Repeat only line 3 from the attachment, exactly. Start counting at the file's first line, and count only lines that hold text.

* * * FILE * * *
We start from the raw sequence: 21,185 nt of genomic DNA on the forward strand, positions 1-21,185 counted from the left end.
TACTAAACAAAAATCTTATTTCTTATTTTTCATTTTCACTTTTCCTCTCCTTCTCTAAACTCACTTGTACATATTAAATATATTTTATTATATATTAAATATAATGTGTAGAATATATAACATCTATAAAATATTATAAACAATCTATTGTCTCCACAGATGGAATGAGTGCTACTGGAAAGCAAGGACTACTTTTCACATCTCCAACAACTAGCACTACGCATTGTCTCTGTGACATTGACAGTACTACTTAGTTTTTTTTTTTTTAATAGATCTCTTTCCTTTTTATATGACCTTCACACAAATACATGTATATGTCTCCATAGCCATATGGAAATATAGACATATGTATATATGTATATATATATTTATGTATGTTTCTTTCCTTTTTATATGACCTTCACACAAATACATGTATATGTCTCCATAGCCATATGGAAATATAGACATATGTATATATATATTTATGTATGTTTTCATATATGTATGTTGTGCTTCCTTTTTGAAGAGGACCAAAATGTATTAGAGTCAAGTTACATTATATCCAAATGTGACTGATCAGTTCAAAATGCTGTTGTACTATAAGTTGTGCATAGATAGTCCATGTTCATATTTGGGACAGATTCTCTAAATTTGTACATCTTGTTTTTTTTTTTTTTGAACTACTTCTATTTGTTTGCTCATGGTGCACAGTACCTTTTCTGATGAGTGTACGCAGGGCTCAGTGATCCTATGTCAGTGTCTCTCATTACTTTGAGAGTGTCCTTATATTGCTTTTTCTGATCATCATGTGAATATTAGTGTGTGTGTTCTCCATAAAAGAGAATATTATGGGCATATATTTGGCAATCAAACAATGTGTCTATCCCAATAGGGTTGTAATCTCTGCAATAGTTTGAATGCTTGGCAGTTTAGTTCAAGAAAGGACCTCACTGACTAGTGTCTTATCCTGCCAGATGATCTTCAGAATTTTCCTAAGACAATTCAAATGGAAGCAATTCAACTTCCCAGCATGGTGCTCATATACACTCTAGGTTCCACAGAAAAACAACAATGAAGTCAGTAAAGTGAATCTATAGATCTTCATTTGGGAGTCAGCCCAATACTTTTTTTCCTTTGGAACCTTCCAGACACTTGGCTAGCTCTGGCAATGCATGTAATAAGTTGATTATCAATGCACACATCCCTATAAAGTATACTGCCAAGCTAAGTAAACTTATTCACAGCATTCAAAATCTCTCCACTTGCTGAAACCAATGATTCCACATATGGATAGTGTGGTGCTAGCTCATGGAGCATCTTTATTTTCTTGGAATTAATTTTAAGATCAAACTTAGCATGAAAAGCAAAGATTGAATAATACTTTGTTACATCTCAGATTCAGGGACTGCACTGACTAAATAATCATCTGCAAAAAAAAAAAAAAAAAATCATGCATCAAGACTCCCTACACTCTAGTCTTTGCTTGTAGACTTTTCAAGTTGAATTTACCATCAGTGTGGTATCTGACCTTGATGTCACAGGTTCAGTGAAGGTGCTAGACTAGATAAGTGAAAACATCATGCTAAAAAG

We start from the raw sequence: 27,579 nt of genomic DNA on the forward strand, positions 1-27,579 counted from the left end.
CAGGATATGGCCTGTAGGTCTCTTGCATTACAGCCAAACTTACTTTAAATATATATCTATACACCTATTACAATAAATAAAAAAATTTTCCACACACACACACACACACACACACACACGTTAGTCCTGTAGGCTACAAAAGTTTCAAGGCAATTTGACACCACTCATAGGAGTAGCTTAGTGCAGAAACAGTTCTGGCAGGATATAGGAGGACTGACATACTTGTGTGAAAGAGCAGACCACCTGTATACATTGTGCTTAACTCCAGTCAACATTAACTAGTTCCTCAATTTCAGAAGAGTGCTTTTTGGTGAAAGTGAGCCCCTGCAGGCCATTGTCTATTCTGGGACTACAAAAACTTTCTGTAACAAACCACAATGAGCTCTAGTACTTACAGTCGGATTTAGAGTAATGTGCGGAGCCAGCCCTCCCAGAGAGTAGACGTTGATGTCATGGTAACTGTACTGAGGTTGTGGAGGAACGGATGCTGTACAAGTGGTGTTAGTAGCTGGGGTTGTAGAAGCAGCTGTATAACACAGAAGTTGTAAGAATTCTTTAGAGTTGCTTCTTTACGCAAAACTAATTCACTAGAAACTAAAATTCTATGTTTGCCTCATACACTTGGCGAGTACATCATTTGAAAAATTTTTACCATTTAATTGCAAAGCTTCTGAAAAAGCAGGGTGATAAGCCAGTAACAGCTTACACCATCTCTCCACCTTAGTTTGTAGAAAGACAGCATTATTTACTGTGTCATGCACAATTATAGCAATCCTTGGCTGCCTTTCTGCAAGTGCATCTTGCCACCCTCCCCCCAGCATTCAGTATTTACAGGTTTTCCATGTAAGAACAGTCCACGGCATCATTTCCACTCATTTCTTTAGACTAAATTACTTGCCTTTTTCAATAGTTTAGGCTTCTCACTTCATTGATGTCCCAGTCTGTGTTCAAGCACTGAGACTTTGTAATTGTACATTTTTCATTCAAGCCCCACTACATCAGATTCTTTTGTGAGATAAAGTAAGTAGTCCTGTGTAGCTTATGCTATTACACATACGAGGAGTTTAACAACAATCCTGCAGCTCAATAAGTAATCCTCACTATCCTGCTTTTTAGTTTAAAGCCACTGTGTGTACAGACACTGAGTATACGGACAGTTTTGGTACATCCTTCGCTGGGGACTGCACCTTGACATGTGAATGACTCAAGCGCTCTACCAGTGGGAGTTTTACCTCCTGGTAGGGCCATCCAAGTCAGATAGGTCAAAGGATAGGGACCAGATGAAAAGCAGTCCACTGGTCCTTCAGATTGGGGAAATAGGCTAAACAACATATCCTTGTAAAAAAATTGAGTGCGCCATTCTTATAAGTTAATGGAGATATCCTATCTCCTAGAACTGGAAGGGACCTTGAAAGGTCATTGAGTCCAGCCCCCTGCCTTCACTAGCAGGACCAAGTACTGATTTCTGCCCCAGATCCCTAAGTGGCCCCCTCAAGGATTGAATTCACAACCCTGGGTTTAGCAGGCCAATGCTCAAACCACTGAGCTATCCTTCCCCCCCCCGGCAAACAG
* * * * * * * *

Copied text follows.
We start from the raw sequence: 27,579 nt of genomic DNA on the forward strand, positions 1-27,579 counted from the left end.